skip to Main Content
home with student debt

Can you buy a home with student debts?

Student debts have become a common part of life for many Canadians. Currently, Canada is approaching the two million mark for the number of citizens with existing student debts, with some owing as much as $20,000 or more. These are fairly high numbers, so is it possible for Canadians to secure a mortgage with student debts?

Homeownership is a goal for many Canadians. Unfortunately, lots of people have doubts as to whether they can actually get approved for a mortgage while juggling student loans. The good news is, you can in fact own a home while still paying off your student debts. It’s all about how you handle these debts in your day-to-day life. 

Here’s how student debts can impact your mortgage application, and what you need to consider before applying.

Understanding credit utilization ratios

It’s important to be familiar with credit utilization ratios when applying for a mortgage, especially with student loans. This ratio compares the amount you spend to your total available credit limit approved by your bank. You can calculate it by dividing the balance of your credit card by your total available credit. For example, if you owe $400 on a $1,000 credit card limit, this gives you a ratio of 40 per cent. Keeping your score under 30 per cent helps build your credit score, as it shows responsible spending, which can aid in your journey to buying a home with student debts. Since a good credit score is helpful for securing a mortgage, especially if you’re already dealing with other debts, this is a handy ratio to keep track of. 

Of course, having student loans may mean you have no choice but to spend more than 30 per cent of your credit each month, once other essential payments, such as your student loans, are taken into consideration. If possible, try applying for a higher credit card limit. This gives you more available credit, which can help balance your ratios. If this isn’t an option for you, make sure you make your payments on time to show you’re financially responsible. 

How much do you owe each month?

How big are your student loans? As we mentioned above, it’s best if your debts don’t take up too much of your credit limit. However, we also need to look at something called debt service ratios. Specifically, your Total Debt Service (TDS) ratio is what matters the most here. This is how much of your income is used to pay for things like a mortgage, taxes, and your debts. This number shouldn’t exceed 44 per cent of your income. It’s important to remember this figure when buying a home with student debts. If you can’t keep this ratio below 44 per cent, don’t be surprised if you’re approved for a smaller mortgage amount.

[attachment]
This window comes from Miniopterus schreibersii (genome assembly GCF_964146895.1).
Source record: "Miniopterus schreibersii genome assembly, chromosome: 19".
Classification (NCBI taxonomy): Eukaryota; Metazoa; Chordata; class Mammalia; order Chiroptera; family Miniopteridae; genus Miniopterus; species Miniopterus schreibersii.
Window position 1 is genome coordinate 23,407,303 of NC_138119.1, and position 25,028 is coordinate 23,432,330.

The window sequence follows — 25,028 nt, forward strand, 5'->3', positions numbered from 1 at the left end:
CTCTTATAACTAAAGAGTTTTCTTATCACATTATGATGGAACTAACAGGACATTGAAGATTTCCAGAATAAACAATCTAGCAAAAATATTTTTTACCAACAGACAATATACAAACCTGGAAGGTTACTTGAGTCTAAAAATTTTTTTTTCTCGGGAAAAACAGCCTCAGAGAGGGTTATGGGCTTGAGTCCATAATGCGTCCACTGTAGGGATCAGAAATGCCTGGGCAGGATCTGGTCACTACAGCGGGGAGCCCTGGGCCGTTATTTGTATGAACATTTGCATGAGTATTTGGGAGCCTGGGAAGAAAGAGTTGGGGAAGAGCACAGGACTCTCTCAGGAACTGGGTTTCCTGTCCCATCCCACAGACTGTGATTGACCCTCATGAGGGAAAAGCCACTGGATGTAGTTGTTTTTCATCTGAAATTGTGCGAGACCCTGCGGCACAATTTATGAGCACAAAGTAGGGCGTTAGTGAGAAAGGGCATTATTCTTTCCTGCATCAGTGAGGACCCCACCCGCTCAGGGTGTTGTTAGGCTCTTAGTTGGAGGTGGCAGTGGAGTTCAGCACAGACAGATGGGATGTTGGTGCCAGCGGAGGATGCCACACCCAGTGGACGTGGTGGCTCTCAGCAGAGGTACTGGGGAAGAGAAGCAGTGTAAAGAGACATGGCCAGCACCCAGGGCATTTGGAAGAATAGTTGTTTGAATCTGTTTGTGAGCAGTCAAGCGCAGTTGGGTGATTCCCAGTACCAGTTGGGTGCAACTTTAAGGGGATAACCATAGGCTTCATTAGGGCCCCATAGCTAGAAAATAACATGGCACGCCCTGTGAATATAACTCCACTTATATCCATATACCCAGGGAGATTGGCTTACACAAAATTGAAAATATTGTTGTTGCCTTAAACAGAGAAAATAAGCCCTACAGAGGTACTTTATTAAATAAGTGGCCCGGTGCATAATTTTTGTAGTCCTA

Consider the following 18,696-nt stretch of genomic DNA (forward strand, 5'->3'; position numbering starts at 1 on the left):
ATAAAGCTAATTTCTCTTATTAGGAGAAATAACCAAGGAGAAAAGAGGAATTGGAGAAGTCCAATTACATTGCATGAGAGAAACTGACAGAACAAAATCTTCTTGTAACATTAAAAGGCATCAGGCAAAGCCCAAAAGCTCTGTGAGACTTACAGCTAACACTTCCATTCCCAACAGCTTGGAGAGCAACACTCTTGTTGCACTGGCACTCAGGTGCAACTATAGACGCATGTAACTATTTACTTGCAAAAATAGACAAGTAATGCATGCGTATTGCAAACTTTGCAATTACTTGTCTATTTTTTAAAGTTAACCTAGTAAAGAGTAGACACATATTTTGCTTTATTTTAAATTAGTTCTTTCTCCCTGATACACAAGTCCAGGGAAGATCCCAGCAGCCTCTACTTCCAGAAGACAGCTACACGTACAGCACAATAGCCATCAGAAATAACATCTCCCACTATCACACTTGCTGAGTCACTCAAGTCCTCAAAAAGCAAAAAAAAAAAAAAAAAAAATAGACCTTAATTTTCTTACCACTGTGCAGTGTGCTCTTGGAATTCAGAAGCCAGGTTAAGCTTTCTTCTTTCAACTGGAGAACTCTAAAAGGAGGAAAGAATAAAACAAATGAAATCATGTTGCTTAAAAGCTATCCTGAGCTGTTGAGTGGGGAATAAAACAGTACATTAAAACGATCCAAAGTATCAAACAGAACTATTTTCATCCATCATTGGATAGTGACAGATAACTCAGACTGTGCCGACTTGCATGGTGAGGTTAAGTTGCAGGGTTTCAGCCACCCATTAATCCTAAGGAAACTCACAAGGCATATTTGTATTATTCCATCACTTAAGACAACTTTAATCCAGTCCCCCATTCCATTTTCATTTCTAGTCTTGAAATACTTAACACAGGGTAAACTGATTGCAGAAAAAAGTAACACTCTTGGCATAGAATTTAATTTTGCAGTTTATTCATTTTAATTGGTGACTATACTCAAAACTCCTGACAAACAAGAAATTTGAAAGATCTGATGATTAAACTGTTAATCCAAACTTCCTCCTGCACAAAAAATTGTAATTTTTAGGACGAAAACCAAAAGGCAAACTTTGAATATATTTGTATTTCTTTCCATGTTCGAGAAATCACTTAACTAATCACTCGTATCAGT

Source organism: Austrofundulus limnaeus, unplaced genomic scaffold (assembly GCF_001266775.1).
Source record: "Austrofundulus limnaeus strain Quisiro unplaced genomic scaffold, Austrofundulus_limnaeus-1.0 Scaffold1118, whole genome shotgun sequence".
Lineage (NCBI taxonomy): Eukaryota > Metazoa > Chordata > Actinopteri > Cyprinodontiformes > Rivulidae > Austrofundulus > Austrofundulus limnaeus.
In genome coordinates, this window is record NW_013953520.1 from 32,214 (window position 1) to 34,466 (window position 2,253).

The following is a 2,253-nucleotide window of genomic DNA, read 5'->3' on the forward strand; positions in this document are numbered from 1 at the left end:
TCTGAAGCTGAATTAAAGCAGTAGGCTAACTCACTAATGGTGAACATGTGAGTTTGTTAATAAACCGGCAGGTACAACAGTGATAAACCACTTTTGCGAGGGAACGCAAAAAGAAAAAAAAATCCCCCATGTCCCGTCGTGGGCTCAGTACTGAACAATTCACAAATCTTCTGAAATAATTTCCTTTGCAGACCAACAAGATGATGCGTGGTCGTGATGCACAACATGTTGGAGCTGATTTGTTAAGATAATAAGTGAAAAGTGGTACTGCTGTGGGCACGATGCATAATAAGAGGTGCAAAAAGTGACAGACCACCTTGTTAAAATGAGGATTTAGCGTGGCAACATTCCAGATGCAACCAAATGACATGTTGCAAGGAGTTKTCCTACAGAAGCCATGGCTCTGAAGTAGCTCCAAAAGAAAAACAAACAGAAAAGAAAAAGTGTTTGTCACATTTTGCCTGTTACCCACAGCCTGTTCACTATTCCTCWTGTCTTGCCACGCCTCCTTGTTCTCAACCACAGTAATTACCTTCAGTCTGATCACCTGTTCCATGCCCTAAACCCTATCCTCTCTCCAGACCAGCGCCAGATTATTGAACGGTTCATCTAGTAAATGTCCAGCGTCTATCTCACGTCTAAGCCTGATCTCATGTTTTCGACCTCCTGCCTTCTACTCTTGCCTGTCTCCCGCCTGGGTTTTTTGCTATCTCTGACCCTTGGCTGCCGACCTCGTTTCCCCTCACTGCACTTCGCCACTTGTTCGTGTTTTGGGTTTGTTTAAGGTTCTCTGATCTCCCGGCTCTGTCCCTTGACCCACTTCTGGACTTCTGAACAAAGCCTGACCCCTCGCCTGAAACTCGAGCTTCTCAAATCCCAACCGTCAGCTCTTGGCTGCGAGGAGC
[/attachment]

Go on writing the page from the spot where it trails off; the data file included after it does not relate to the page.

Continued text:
What’s your budget?

When you’re calculating your budget for a home, you need to figure out how your existing debts might impact it. Your budget might be smaller now than it would be if you didn’t have any debts. Does that mean you need to pay off all your debts before buying a home? Not necessarily! You can likely still buy a home as long as you’re realistic about your budget. Buying a home with student debts might affect your budget limits, but it doesn’t have to rule out homeownership.

Analyzing your payment history

Lenders will want to make sure you have a solid history of paying back your debts before they approve you for a mortgage. Missing or late payments will lower your credit score, which is a valuable part of securing a mortgage. If you’ve struggled with credit card and student loan payments, lenders will hesitate to approve you for an even bigger loan. Do your best to always make your payments on time. If you don’t have a good history of making payments, you might want to spend some time focusing on building your score back up before applying for a mortgage.

Consider your income

This seems obvious, but when buying a home, you need to think about how much you bring in each month. Lenders want to see that you have a stable, steady income before they approve you for a mortgage. If you want to qualify for a conventional mortgage, you’ll need to prove you can handle the payments on top of your student loans. You can also compare your income with your ideal budget to see if it will be realistic for you. It’s best to know now what you can afford, so you’re prepared when you enter the market.

Having student debts doesn’t mean you can’t buy a home, but it’s all about how you handle those debts before applying for a mortgage. It’s important to determine if you can handle more debt. A mortgage broker can help determine how much you can afford, and decide the best move for you!

If you have any questions about applying for a mortgage with student debts, get in touch with us at Clinton Wilkins Mortgage Team! You can call us at (902) 482-2770 or contact us here.